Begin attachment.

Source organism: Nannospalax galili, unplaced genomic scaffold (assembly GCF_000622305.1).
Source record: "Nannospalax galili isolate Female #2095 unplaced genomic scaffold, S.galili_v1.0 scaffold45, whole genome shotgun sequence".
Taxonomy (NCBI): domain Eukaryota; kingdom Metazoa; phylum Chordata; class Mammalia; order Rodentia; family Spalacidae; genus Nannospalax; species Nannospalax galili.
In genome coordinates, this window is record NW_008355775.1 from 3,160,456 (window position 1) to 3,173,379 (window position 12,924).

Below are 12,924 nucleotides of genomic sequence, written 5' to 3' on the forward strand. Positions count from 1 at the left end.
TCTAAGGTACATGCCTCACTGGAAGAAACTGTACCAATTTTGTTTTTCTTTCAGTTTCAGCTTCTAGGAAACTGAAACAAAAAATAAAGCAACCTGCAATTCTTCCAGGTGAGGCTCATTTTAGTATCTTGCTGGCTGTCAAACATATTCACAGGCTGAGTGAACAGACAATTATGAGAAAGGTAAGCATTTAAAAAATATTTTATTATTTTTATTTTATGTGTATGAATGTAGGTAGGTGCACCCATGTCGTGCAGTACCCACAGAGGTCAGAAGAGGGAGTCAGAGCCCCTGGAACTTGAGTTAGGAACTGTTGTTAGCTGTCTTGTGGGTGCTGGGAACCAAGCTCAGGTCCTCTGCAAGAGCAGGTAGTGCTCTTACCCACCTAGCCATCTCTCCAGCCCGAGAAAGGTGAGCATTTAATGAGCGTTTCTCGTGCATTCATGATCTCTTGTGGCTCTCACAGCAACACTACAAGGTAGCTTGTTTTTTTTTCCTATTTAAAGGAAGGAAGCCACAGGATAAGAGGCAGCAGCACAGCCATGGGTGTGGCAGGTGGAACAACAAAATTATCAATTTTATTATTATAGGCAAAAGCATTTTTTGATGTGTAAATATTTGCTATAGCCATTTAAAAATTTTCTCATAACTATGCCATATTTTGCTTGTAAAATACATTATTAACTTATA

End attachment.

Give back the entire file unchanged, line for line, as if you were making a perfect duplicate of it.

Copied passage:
Source organism: Nannospalax galili, unplaced genomic scaffold (assembly GCF_000622305.1).
Source record: "Nannospalax galili isolate Female #2095 unplaced genomic scaffold, S.galili_v1.0 scaffold45, whole genome shotgun sequence".
Taxonomy (NCBI): domain Eukaryota; kingdom Metazoa; phylum Chordata; class Mammalia; order Rodentia; family Spalacidae; genus Nannospalax; species Nannospalax galili.
In genome coordinates, this window is record NW_008355775.1 from 3,160,456 (window position 1) to 3,173,379 (window position 12,924).

Below are 12,924 nucleotides of genomic sequence, written 5' to 3' on the forward strand. Positions count from 1 at the left end.
TCTAAGGTACATGCCTCACTGGAAGAAACTGTACCAATTTTGTTTTTCTTTCAGTTTCAGCTTCTAGGAAACTGAAACAAAAAATAAAGCAACCTGCAATTCTTCCAGGTGAGGCTCATTTTAGTATCTTGCTGGCTGTCAAACATATTCACAGGCTGAGTGAACAGACAATTATGAGAAAGGTAAGCATTTAAAAAATATTTTATTATTTTTATTTTATGTGTATGAATGTAGGTAGGTGCACCCATGTCGTGCAGTACCCACAGAGGTCAGAAGAGGGAGTCAGAGCCCCTGGAACTTGAGTTAGGAACTGTTGTTAGCTGTCTTGTGGGTGCTGGGAACCAAGCTCAGGTCCTCTGCAAGAGCAGGTAGTGCTCTTACCCACCTAGCCATCTCTCCAGCCCGAGAAAGGTGAGCATTTAATGAGCGTTTCTCGTGCATTCATGATCTCTTGTGGCTCTCACAGCAACACTACAAGGTAGCTTGTTTTTTTTTCCTATTTAAAGGAAGGAAGCCACAGGATAAGAGGCAGCAGCACAGCCATGGGTGTGGCAGGTGGAACAACAAAATTATCAATTTTATTATTATAGGCAAAAGCATTTTTTGATGTGTAAATATTTGCTATAGCCATTTAAAAATTTTCTCATAACTATGCCATATTTTGCTTGTAAAATACATTATTAACTTATA